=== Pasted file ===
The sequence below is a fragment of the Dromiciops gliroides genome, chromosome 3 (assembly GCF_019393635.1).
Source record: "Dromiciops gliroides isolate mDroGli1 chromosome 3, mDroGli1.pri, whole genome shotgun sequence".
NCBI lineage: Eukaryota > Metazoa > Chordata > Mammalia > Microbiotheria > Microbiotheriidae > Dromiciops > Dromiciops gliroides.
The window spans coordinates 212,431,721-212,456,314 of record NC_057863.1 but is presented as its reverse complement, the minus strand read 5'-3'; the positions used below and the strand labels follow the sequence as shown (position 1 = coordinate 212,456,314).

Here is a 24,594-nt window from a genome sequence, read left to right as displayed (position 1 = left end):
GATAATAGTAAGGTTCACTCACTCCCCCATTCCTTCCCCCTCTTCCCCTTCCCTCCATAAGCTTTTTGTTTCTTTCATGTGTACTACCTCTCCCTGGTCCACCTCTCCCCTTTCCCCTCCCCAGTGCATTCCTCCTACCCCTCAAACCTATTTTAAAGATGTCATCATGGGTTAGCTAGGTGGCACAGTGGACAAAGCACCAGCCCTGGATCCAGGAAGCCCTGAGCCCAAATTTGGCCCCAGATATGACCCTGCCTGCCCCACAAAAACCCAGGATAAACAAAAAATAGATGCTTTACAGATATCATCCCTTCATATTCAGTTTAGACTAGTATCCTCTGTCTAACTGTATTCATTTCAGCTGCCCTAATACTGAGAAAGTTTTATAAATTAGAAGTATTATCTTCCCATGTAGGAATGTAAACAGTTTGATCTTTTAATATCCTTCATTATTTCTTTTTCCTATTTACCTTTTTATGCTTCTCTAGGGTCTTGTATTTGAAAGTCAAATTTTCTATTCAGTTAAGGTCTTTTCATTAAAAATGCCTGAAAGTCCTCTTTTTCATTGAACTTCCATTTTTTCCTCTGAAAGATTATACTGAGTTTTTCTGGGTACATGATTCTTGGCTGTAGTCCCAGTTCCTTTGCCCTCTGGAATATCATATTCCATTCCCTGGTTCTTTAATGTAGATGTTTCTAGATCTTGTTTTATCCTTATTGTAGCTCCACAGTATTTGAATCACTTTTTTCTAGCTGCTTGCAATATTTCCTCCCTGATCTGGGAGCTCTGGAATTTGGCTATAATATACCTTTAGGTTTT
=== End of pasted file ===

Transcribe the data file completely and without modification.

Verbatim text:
The sequence below is a fragment of the Dromiciops gliroides genome, chromosome 3 (assembly GCF_019393635.1).
Source record: "Dromiciops gliroides isolate mDroGli1 chromosome 3, mDroGli1.pri, whole genome shotgun sequence".
NCBI lineage: Eukaryota > Metazoa > Chordata > Mammalia > Microbiotheria > Microbiotheriidae > Dromiciops > Dromiciops gliroides.
The window spans coordinates 212,431,721-212,456,314 of record NC_057863.1 but is presented as its reverse complement, the minus strand read 5'-3'; the positions used below and the strand labels follow the sequence as shown (position 1 = coordinate 212,456,314).

Here is a 24,594-nt window from a genome sequence, read left to right as displayed (position 1 = left end):
GATAATAGTAAGGTTCACTCACTCCCCCATTCCTTCCCCCTCTTCCCCTTCCCTCCATAAGCTTTTTGTTTCTTTCATGTGTACTACCTCTCCCTGGTCCACCTCTCCCCTTTCCCCTCCCCAGTGCATTCCTCCTACCCCTCAAACCTATTTTAAAGATGTCATCATGGGTTAGCTAGGTGGCACAGTGGACAAAGCACCAGCCCTGGATCCAGGAAGCCCTGAGCCCAAATTTGGCCCCAGATATGACCCTGCCTGCCCCACAAAAACCCAGGATAAACAAAAAATAGATGCTTTACAGATATCATCCCTTCATATTCAGTTTAGACTAGTATCCTCTGTCTAACTGTATTCATTTCAGCTGCCCTAATACTGAGAAAGTTTTATAAATTAGAAGTATTATCTTCCCATGTAGGAATGTAAACAGTTTGATCTTTTAATATCCTTCATTATTTCTTTTTCCTATTTACCTTTTTATGCTTCTCTAGGGTCTTGTATTTGAAAGTCAAATTTTCTATTCAGTTAAGGTCTTTTCATTAAAAATGCCTGAAAGTCCTCTTTTTCATTGAACTTCCATTTTTTCCTCTGAAAGATTATACTGAGTTTTTCTGGGTACATGATTCTTGGCTGTAGTCCCAGTTCCTTTGCCCTCTGGAATATCATATTCCATTCCCTGGTTCTTTAATGTAGATGTTTCTAGATCTTGTTTTATCCTTATTGTAGCTCCACAGTATTTGAATCACTTTTTTCTAGCTGCTTGCAATATTTCCTCCCTGATCTGGGAGCTCTGGAATTTGGCTATAATATACCTTTAGGTTTT